Dating Today

I Hope She’s Not Sorry

I received emails regarding the last article that was printed about my co-worker Rivky and her...

Read more: I Hope She’s...

It’s true that sometimes there is a gap between generations. My nieces and nephews can’t understand how their mother and I would endure long car trips without iPod, DVD players, or phones to occupy our time. I often hear, “Your childhood was sad.” It wasn’t sad by any account – but with all the gadgets and gizmos that are now common for children of all ages to have, they can’t imagine life without them. So, too, there is a gap in understanding the way we go about dating in today’s world. In old movies and TV shows, dating would be depicted as sitting in a parlor with or without a chaperone to ensure that everything is above board and there isn’t any hanky-panky afloat. In today’s world, it’s very common to go out and have a fun-filled time on a date, depending on the venue you are at. We don’t have to sit all stiff in a living room or on a park bench making civilized conversation. We can go ice skating, to the movies, a baseball game, shoot pool, play miniature golf, painting… But alas some of the older generation can’t understand how two people can get to know each other if they aren’t always sitting face to face and talking.

As many parents of young children find themselves doing on the long summer Shabbasos, I too pray that it shouldn’t rain so that hours can be spent in the “Shabbos Park,” watching your child run from apparatus to apparatus in the hopes of them tiring themselves out and going to bed with minimum “tantrumming.” Like many parents, we compare our youngster to the Energizer Bunny. She keeps going and going. It was this past Shabbos, at one of the parks in which we were spending time, that I sat down on the bench when I overheard two women near me speaking. Before anyone starts judging me, I was not eavesdropping. They were standing near where I had chosen to sit and were speaking loudly. One woman was telling the other how her brother wasn’t seeing the girl he had been dating anymore and was very depressed about it. I don’t know if the fellow was actually “depressed,” but I’m sure the woman meant that her brother was down in the dumps about it. She told her friend that her brother did everything the girl wanted, and he made himself “m’shuga” so she’d like him, and now he can’t understand why the girl doesn’t want to see him anymore.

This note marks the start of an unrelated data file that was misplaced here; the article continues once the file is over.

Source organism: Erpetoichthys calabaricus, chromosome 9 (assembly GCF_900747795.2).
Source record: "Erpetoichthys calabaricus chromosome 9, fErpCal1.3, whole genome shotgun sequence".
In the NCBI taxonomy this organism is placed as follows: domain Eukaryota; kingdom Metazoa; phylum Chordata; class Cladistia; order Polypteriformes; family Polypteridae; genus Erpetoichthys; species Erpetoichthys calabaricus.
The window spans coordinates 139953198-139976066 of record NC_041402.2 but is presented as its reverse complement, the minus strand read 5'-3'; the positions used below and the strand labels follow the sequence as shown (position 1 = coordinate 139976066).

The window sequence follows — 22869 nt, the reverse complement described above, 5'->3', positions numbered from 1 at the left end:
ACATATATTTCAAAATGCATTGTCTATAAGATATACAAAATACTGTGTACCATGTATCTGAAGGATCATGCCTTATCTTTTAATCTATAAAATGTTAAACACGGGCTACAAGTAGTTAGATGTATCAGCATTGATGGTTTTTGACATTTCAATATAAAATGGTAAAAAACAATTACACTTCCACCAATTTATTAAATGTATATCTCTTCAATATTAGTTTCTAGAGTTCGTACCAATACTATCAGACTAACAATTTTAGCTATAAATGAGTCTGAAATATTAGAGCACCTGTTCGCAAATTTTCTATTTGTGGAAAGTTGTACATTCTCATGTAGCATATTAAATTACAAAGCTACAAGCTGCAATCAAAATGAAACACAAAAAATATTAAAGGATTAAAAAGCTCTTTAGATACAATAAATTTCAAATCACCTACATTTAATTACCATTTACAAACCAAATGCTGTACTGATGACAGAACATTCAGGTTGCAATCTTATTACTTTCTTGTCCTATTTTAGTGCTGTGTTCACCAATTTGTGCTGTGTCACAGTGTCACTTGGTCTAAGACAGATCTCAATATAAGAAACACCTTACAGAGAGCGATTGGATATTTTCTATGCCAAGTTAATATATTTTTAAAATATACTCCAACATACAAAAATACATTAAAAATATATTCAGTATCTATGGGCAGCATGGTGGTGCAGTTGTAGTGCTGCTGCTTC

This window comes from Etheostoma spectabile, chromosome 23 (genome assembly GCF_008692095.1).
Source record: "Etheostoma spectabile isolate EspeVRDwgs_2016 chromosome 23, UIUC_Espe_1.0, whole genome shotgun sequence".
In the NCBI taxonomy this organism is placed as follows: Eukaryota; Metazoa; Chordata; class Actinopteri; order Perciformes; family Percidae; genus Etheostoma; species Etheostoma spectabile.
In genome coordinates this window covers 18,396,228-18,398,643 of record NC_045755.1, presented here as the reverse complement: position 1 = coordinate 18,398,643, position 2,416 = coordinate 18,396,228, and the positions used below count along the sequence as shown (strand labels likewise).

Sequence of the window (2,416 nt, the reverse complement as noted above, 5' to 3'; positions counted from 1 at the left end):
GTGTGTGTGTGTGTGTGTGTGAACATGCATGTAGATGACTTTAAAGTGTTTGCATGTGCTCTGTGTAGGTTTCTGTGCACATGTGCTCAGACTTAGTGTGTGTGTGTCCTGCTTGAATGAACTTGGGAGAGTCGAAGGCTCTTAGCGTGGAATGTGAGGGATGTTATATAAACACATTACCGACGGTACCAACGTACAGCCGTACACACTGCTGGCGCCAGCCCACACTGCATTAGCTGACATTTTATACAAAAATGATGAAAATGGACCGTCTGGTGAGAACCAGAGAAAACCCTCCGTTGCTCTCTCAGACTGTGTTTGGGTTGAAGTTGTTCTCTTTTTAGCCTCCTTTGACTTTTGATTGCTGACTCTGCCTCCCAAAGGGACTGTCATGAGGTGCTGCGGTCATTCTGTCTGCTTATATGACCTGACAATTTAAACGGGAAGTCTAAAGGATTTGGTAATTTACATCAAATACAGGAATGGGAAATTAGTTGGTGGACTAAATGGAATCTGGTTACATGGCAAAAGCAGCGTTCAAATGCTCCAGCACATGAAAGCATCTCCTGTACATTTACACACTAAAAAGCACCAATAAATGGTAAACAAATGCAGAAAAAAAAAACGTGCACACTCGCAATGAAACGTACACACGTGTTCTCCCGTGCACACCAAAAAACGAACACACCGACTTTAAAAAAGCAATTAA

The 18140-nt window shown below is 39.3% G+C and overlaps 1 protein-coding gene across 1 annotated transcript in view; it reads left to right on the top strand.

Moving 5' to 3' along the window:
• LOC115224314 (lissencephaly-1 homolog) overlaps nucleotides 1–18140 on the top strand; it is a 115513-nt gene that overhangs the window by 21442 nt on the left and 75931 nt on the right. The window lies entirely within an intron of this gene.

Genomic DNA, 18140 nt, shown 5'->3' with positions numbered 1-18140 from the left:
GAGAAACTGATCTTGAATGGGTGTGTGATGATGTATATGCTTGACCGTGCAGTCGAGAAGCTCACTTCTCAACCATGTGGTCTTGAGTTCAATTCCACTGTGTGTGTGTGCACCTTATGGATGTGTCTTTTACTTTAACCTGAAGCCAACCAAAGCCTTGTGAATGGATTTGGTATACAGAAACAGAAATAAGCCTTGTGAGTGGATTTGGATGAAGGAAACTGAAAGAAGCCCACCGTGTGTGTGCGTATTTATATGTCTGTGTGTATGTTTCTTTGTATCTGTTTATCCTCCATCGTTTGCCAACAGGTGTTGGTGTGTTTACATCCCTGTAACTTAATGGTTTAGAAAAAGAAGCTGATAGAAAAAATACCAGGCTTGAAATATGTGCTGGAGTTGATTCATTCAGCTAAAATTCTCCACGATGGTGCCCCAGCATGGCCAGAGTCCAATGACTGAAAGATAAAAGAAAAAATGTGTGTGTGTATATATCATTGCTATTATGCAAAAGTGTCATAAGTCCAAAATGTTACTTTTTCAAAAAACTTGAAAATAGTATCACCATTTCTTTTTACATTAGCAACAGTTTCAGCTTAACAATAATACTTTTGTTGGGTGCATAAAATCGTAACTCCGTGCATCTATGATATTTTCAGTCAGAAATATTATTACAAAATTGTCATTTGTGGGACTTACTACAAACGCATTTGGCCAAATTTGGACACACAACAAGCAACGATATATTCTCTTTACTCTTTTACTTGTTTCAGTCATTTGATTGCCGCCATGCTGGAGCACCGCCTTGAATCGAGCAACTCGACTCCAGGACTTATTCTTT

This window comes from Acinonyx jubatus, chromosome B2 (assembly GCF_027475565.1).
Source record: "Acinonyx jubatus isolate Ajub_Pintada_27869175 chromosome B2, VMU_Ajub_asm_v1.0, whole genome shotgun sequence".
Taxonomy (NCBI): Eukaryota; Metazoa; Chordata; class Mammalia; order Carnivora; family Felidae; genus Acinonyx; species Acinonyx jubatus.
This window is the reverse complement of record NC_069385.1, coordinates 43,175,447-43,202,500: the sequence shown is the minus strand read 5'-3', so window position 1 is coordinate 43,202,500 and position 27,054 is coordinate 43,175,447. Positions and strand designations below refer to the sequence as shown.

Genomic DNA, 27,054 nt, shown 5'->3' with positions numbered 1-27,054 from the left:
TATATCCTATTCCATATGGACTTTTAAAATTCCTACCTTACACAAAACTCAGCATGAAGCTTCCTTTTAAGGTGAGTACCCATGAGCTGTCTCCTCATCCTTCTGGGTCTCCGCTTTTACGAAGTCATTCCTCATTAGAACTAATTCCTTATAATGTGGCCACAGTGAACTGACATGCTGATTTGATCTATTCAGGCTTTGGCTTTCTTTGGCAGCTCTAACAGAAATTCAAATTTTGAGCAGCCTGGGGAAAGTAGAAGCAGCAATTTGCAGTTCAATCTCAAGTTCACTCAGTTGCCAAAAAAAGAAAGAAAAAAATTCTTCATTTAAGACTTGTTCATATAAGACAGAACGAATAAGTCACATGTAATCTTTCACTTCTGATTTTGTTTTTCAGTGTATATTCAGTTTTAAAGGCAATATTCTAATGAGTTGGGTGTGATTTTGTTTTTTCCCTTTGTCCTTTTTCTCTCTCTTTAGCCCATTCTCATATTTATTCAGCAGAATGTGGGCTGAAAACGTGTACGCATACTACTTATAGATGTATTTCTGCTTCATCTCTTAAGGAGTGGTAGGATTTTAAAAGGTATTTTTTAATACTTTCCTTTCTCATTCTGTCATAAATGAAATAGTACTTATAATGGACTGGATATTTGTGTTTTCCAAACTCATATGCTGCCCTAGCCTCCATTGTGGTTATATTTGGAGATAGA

I once wrote that I used to listen to Bon Jovi’s “Livin’ on a Prayer” before attending a singles event. It would rev me up and put me in the mood to go out there and mix and mingle with men that I probably would not want to date (I was just being honest with myself, but still I was trying to get myself in the right mindset). Many athletes listen to music to get them psyched up before a game, a match, or a race. I remember watching the Summer Olympics and there was Michael Phelps sitting with his headphones on, getting “in the zone” just moments before he had to swim in a race. People listen to music in order to put themselves in the right mindset for whatever they have to do, and to focus. It’s no secret that music can set the mood or change someone’s mood.